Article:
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Welcome to PSR's Environmental Health Policy Institute, where we ask questions -- then we ask the experts to answer them. Join us as physicians, health professionals, and environmental health experts share their ideas, inspiration, and analysis about toxic chemicals and environmental health policy.

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How toxic is coal ash, the waste material left after coal is burned? How does it come to poison the waters and dust the land in communities across the nation? And what can be done to prevent further toxic contamination?

Posted by Barbara Gottlieb
The 2008 coal ash spill from TVA's power plant in Kingston, TN flooded the surrounding community with toxic sludge. Photo: United Mountain Defense.

Many of us know that coal, when burned in power plants, emits mercury, particulate matter, nitrogen oxides, and other pollutants harmful to health. What fewer of us know is that coal's post-combustion wastes contain a highly concentrated toxic stew of heavy metals, from arsenic, boron, and chromium to lead, mercury, selenium, and zinc.

Massive amounts of coal ash are generated every day by electrical generating plants; in fact, coal ash is the second-largest industrial waste stream in the U.S., exceeded only by mining wastes. Power companies dispose of coal ash in enormous reservoirs, euphemistically referred to as "ponds;" in huge mounds of dry ash; and by dumping it in abandoned mines. All too frequently, these disposal methods allow coal ash toxins to spill, leak, leach or blow onto nearby land, waterways, underground water supplies and drinking water wells.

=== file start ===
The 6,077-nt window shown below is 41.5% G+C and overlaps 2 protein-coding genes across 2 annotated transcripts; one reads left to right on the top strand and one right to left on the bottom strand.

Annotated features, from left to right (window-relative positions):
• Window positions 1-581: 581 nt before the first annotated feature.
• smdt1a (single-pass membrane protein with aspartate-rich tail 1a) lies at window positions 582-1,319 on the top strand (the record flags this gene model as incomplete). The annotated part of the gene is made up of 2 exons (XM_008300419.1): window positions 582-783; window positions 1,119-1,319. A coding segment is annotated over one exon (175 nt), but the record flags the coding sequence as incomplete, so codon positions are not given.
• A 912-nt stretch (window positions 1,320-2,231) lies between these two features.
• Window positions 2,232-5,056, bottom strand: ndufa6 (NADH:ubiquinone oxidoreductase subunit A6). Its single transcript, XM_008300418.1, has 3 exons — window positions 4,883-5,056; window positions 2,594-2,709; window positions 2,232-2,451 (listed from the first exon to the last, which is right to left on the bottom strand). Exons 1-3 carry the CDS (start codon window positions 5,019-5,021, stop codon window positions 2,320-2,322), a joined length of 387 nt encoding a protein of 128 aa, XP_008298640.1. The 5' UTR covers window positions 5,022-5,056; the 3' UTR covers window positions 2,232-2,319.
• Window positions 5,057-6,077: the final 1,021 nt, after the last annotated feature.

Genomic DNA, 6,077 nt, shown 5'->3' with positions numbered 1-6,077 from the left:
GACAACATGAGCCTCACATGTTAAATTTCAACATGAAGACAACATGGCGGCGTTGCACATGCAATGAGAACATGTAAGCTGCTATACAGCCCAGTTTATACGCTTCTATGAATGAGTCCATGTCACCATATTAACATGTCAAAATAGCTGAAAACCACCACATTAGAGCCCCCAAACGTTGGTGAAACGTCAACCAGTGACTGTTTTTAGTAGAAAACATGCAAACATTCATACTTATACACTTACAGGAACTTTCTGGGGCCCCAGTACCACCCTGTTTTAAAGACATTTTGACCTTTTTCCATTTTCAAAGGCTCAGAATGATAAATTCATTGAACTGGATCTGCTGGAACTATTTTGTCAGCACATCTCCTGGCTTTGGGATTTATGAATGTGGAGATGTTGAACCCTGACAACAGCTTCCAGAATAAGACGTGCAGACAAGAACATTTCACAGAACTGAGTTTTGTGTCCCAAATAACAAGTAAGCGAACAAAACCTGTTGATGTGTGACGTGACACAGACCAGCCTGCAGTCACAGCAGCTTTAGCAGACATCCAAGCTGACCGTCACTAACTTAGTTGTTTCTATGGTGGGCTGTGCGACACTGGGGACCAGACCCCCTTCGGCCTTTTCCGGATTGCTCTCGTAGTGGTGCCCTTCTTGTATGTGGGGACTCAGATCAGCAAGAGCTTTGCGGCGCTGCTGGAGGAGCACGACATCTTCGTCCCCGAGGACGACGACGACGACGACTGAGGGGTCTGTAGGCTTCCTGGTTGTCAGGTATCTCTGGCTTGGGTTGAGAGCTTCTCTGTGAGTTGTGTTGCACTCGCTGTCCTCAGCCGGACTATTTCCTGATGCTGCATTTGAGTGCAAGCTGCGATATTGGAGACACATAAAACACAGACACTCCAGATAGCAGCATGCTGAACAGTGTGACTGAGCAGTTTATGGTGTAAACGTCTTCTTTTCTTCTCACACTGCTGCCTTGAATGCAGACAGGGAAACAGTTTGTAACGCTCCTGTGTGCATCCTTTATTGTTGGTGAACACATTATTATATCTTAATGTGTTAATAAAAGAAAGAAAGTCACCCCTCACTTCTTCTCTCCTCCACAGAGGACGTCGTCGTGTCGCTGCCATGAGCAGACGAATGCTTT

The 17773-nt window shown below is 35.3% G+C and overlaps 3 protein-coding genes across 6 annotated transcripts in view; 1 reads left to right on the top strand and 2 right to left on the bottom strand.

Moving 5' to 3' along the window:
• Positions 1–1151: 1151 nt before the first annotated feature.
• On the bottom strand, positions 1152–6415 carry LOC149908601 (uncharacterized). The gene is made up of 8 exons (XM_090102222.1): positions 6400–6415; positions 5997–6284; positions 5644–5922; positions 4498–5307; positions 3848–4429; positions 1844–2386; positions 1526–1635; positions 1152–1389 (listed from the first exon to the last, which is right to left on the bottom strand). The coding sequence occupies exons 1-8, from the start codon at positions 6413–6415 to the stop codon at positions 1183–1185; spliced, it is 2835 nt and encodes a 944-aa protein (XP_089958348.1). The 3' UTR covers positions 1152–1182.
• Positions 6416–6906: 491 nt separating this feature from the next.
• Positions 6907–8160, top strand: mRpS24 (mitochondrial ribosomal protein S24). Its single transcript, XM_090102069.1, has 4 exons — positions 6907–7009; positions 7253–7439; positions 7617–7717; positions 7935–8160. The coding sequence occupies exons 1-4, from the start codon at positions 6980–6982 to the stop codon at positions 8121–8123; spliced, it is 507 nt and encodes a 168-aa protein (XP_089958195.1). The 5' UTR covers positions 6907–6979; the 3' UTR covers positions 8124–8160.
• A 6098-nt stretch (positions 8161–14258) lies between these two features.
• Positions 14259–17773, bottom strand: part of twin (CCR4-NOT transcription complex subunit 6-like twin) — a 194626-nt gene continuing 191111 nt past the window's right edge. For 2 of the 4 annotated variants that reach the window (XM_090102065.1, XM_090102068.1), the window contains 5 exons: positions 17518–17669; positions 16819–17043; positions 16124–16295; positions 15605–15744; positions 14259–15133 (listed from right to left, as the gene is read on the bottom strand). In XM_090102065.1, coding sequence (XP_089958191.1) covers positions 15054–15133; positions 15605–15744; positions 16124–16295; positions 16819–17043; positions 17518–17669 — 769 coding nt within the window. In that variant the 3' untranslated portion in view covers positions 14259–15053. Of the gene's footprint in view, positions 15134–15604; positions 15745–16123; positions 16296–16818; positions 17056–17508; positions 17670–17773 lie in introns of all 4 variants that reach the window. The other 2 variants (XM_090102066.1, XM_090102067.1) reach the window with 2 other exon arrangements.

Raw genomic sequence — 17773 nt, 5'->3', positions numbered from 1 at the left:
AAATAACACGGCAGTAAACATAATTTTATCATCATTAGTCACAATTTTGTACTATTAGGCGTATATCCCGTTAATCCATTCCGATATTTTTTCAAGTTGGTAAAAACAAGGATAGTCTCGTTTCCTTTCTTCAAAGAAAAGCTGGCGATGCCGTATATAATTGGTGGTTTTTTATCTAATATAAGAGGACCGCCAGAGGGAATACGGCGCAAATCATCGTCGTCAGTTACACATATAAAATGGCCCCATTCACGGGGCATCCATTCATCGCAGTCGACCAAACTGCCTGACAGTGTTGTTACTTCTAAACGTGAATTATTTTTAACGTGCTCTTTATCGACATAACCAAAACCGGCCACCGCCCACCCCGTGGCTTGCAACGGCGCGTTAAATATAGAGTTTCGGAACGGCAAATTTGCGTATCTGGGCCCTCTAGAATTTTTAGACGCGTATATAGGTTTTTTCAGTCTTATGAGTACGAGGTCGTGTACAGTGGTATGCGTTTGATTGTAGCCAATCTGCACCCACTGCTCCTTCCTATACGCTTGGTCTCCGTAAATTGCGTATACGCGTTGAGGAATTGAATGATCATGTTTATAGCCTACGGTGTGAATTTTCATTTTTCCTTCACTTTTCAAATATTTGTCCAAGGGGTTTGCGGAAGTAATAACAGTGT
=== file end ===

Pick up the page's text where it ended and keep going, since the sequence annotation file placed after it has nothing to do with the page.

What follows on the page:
The result: levels of contaminants that can exceed the levels safe for human consumption or for the environment.

Relatively simple technologies exist that can contain coal ash and prevent contamination. But in the absence of federal regulation, many states allow coal ash to be dumped as freely as if it were household garbage. This month's Environmental Health Policy Institute explores the threats to human health posed by coal ash disposal. It details the toxic contaminants in coal ash, the pathways to exposure for human communities, and the readily available means by which exposure could be prevented.

It also includes three portraits of homes, lands, and lives irrevocably damaged by coal ash, told by the people who live it. These terribly poignant accounts bring home like nothing else the dangers, the magnitude, and the tragedy of unsafe coal ash disposal.

Responses

Alabama's Blackbelt Region: A land forgotten, contaminated by coal ash
Barbara Evans

Where is the Coal Ash Rule? When we learn nothing from disasters, disastrous consequences await
Lisa Evans

Coal Ash: Not good for anyone's backyard
Steven G. Gilbert, PhD, DABT

Coal Ash: the toxic legacy of the nation’s dependence on coal burning
Lisa Widawsky Hallowell

Coal Ash Contaminates Big Sky Country
Clint McRae

EPA Relies on Inadequate Test to Assess Dangerous Leaching
Eric Schaeffer

Coal Ash in Minefills
Petra Wood and John Wood

The views expressed in these essays are those of their respective authors and do not necessarily reflect the views of Physicians for Social Responsibility.

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